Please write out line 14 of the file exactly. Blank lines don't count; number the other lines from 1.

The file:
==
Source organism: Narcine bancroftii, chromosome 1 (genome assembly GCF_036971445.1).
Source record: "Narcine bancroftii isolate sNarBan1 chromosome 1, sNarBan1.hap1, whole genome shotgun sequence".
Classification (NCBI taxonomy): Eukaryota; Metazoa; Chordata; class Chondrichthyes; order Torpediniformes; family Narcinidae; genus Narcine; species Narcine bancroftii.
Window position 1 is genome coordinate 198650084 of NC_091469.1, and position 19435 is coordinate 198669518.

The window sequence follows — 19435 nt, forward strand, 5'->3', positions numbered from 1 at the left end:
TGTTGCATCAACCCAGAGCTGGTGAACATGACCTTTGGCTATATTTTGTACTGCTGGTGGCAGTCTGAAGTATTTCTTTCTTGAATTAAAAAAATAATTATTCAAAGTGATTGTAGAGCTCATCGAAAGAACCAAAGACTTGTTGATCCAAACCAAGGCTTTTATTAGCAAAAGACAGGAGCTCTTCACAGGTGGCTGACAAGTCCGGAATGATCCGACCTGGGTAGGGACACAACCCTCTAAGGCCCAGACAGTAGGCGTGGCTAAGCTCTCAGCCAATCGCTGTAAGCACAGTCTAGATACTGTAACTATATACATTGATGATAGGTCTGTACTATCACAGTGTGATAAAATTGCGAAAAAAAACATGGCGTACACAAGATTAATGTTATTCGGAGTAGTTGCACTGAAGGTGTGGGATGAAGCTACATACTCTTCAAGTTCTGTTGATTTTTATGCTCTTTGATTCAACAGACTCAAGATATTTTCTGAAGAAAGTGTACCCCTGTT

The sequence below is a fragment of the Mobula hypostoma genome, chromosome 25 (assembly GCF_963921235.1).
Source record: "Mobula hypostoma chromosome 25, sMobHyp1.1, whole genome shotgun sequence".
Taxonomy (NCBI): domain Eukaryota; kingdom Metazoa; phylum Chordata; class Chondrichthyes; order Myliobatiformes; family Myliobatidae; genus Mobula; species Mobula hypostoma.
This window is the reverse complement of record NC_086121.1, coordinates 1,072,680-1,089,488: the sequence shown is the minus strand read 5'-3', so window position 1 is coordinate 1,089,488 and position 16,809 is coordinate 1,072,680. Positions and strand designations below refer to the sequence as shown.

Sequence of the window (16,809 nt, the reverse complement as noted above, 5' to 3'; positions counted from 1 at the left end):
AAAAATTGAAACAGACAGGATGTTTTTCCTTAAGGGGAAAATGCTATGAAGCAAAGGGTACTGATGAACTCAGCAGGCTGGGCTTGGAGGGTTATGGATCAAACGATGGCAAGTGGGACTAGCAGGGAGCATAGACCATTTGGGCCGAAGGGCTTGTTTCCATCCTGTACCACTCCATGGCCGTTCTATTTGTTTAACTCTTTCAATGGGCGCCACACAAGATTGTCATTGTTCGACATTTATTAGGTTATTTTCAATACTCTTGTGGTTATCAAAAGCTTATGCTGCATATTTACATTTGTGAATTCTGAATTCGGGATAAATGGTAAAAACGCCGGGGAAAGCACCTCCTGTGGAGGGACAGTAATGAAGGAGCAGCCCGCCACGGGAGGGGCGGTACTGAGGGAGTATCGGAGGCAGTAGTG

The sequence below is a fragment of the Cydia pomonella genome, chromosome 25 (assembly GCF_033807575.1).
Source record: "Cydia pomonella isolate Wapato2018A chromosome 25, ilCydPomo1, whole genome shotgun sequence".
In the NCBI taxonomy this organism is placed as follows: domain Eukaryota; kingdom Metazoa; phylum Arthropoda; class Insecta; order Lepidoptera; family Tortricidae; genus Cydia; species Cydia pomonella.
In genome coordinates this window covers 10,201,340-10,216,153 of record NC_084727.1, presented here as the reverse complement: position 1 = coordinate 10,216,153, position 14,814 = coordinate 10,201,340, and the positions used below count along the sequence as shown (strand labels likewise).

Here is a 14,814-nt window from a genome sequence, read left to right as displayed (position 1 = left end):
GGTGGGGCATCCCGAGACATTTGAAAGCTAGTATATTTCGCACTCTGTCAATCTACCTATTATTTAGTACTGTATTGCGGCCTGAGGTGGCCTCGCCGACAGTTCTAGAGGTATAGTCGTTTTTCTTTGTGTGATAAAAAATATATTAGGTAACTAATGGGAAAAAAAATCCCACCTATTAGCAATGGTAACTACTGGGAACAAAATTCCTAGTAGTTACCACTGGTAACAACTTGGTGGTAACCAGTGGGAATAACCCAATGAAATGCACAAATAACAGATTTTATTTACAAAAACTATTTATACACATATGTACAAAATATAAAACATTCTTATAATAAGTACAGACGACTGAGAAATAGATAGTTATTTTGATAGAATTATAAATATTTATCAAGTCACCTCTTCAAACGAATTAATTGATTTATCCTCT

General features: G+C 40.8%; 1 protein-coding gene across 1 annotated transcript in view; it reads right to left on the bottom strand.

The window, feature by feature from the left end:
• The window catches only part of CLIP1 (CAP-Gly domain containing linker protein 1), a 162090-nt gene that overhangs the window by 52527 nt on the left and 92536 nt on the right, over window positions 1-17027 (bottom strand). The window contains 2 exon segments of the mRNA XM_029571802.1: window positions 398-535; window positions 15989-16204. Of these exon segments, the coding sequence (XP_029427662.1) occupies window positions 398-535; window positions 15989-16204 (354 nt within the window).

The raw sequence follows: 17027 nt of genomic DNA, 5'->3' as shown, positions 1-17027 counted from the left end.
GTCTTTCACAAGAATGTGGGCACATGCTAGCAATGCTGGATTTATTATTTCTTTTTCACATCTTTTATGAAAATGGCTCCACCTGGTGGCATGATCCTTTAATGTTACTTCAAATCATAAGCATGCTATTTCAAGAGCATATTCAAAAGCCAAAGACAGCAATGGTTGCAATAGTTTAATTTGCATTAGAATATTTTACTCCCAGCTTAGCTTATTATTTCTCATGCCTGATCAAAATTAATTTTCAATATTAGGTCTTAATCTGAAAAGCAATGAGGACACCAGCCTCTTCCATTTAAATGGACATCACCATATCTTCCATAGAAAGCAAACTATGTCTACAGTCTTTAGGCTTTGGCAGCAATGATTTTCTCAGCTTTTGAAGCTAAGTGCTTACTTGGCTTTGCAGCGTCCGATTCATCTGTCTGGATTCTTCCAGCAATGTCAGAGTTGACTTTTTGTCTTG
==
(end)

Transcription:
Source record: "Cydia pomonella isolate Wapato2018A chromosome 25, ilCydPomo1, whole genome shotgun sequence".